backtop


Print 24 comment(s) - last by phantom505.. on Oct 10 at 1:19 PM


  (Source: U.S. Department of Energy)

An old fashioned grid may be inefficient, but it may be easier to secure than a "smart grid". Much of the benefits of a smart grid come from internet connectivity, and that connectivity opens the door to attacks.  (Source: Shuttershock)

Lockheed Martin's Kenneth Van Meter  (Source: West Virginia University)
Coincidentally Lockheed Martin happens to sell security software

Lockheed Martin's General Manager of Energy & Cyber Services, Kenneth Van Meter, speaking with green-power site Smart Planet voiced some dire warnings about the United States' push to adopt a "smart grid".  According to Mr. Van Meter, the transition poses a glaring threat to the security of the U.S.

He comments, "Right now if I wanted to cut off the power to your house, I’d climb the pole, and there’s a manual switch. Everything’s physical. Once we have a smart grid in place I could do that from China."

"The sheer volume of interactive devices on two-way networks is the biggest risk. By the end of 2015 we will have 440 million new hackable points on the grid. Nobody’s equipped to deal with that today."

When asked about the worse case scenario he remarks:

There are three. The one everyone thinks about is the neighborhood kid or someone in another country turning off the power to the neighborhood or the hospital in the middle of night. While no one wants that to happen, it’ll be detected pretty quickly, so it’s not a disaster.

The second potential problem has to do with voltage control. If you want to optimize the amount of power the electrical company has, you want to engage in voltage control, where you have devices along the line from the substation. You can adjust the voltage, everyone gets the right voltage, and everyone’s appliances are running more efficiently. Putting in those devices is expensive, and now those become hackable points–because if you can control them, then someone else can control them. So if your power is out, that would be highly inconvenient. But what if they ran the voltage up and down on your house and when it was fixed, the voltage-sensitive equipment like your computer and high-definition TV didn’t work any more?

Third: If you can cause rapid problems in the grid to occur in the right places at scheduled times, you could destabilize the whole grid, black out whole cities or states and cause massive damage. Sometimes this happens accidentally, but it could also happen because someone makes it happen. Some of the devices are very expensive and therefore there are few spares. Substation-sized transformers, for example, aren’t even made in this country anymore and sometimes it can take two years to get one.

Coincidentally, Mr. Van Meter's company sells security solutions to utilities, so his reason for evangelizing about the smart grid's insecurity may not be purely altruistic.  And Lockheed Martin has had its own security woes recently, with Chinese spies reportedly breaking into servers used in the company's F-35 Lightning II fighter project.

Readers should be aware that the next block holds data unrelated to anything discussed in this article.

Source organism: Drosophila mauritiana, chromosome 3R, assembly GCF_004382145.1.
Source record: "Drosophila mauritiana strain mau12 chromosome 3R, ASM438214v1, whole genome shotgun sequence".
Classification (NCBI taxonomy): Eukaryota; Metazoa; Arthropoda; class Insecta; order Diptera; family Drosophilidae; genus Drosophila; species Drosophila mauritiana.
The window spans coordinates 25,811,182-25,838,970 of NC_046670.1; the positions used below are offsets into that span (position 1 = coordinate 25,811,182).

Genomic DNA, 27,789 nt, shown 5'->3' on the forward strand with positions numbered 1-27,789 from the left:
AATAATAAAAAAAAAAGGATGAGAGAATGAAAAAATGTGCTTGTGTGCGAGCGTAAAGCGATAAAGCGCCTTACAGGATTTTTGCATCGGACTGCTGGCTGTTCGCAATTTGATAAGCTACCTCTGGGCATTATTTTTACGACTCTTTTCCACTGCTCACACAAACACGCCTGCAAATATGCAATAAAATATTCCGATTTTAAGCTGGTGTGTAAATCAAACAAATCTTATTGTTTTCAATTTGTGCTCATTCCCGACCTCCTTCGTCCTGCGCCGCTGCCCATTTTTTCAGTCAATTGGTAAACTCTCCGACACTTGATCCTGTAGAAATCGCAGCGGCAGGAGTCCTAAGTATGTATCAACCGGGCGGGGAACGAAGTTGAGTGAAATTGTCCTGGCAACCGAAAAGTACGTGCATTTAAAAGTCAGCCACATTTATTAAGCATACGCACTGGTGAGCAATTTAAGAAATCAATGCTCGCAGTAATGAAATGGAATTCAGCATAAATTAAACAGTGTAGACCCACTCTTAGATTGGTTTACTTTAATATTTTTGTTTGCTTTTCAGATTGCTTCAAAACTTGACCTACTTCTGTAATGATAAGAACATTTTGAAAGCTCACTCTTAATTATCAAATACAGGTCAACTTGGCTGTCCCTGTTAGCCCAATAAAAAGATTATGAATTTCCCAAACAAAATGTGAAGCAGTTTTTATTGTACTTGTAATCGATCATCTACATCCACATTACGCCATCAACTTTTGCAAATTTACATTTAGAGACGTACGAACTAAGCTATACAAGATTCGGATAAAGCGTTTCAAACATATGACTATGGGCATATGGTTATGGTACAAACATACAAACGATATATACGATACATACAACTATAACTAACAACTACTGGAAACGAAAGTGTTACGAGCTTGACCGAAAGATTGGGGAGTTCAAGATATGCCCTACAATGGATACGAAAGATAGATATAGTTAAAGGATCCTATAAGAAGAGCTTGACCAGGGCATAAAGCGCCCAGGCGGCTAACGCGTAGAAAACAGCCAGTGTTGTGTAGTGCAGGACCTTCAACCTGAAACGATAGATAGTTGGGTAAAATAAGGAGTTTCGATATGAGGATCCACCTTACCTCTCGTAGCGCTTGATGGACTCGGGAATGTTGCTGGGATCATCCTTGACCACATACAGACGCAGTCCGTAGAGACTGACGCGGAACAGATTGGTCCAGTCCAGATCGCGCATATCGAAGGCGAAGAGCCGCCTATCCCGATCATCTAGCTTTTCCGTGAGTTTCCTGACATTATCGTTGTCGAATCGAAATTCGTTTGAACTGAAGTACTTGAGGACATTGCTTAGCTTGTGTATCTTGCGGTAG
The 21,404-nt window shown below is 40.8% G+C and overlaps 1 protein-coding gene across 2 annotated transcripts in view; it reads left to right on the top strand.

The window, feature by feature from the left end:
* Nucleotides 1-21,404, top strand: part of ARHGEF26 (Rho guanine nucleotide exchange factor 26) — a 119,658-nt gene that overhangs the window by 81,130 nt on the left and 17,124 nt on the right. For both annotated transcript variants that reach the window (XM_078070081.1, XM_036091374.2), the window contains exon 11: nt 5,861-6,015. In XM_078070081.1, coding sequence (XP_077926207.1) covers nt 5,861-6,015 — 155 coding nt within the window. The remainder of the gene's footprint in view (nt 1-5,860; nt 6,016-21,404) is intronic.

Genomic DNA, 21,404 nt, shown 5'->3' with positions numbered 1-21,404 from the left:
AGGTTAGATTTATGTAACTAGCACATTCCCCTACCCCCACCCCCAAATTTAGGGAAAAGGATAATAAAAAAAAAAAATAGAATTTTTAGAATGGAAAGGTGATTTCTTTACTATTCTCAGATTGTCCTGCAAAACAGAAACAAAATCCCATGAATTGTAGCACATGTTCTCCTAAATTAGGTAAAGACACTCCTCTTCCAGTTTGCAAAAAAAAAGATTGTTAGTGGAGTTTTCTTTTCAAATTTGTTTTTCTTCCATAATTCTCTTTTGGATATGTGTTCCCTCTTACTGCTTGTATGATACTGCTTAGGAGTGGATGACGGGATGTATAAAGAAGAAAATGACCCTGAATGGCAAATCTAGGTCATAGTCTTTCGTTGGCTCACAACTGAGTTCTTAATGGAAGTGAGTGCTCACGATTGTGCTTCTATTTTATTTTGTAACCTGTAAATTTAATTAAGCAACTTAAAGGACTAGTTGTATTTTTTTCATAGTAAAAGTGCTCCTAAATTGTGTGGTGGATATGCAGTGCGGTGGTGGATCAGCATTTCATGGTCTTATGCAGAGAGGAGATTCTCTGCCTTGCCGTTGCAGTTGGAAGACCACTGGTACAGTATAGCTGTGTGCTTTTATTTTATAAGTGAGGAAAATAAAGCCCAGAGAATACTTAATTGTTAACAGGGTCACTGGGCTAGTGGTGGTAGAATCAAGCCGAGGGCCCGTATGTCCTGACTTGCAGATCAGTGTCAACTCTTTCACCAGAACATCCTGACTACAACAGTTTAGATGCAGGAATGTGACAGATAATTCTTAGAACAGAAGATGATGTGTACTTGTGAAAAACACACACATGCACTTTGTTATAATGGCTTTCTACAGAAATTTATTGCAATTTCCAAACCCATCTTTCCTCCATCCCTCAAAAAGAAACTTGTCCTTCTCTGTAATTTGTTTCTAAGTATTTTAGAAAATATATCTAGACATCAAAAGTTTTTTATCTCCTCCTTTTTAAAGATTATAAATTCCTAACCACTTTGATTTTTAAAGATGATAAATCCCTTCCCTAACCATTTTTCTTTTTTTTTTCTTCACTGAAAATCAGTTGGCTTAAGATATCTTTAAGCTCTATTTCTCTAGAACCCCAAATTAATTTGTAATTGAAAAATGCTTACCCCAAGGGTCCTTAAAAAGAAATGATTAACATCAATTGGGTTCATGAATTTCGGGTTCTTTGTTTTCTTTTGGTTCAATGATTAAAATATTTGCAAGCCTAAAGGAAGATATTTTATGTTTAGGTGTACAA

Nonetheless, the points raised are largely valid.  Virtually every large piece of software (Windows, Linux, OS X, Internet Explorer, Safari, Firefox, Adobe Flash, etc.) created has had vulnerabilities that have been found and exploited.  Its unlikely to think that the software that governs the grid will be free of similar vulnerabilities.

A web-connected grid, like Google Grid or Microsoft Hohm, sounds great on paper, but it introduces a pressing need for security, as people from all over the world can now try to attack the power infrastructure remotely.  And where a typical cyberattack may merely deny people access to a website, or damage their personal computers, an attack on the grid could literally prove deadly.  So Lockheed Martin may be a bit biased, but they're probably right, in this case.


Comments     Threshold


This article is over a month old, voting and posting comments is disabled

It's a given
By amanojaku on 10/5/2010 8:42:05 AM , Rating: 2
That when a for-profit engages you or your organization the statement "and we have a solution" follows. For-profits don't do anything that doesn't generate revenue, which includes scoping out opportunities. (Side note: Be wary of organizations selling you resident consultants. There is a growing trend of positioning residents to up-sell while sacrificing completion of milestones. Counter this with a tightly written statement of work, and don't blame the consultant for doing his job. Unless he's a smarmy bastard.)

That being said, Lockheed is correct in that a smart grid is a potential security threat. There are claims that it's already happened with "intelligent" portions of our current dumb grid, so a smart grid would create more points of entry. I don't mind a smart grid monitoring my use; the worst that can happen is I get a bill that doesn't match my in-house meter. A quick photo and several trips to court can fix that. A grid that can control stuff opens up a wealth of issues. Brown and black-outs that damage electronics, or deprive medical equipment of much needed power are my main concerns.




"Spreading the rumors, it's very easy because the people who write about Apple want that story, and you can claim its credible because you spoke to someone at Apple." -- Investment guru Jim Cramer














botimage
Copyright 2014 DailyTech LLC. - RSS Feed | Advertise | About Us | Ethics | FAQ | Terms, Conditions & Privacy Information | Kristopher Kubicki